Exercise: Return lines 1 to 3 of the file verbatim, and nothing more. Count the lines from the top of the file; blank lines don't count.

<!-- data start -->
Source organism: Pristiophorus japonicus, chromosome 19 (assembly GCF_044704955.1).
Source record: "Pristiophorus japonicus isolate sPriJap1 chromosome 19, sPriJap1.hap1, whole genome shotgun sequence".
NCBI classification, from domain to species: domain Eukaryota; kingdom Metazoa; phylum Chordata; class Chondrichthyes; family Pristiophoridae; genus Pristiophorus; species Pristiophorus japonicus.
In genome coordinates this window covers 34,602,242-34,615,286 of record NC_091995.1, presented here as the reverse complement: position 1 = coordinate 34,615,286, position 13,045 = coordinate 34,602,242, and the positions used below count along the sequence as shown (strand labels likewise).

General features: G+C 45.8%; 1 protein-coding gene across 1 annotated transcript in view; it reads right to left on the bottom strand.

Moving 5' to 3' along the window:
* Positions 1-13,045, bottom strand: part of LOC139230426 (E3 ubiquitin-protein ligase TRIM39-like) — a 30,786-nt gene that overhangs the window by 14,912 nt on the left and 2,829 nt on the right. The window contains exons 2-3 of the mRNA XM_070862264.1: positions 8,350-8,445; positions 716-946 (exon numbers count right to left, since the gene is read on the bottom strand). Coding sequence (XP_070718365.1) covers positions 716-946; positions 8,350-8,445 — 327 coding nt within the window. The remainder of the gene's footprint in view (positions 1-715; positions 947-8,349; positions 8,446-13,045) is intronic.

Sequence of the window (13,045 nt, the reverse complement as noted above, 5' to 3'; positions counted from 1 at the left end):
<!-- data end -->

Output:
Source organism: Pristiophorus japonicus, chromosome 19 (assembly GCF_044704955.1).
Source record: "Pristiophorus japonicus isolate sPriJap1 chromosome 19, sPriJap1.hap1, whole genome shotgun sequence".
NCBI classification, from domain to species: domain Eukaryota; kingdom Metazoa; phylum Chordata; class Chondrichthyes; family Pristiophoridae; genus Pristiophorus; species Pristiophorus japonicus.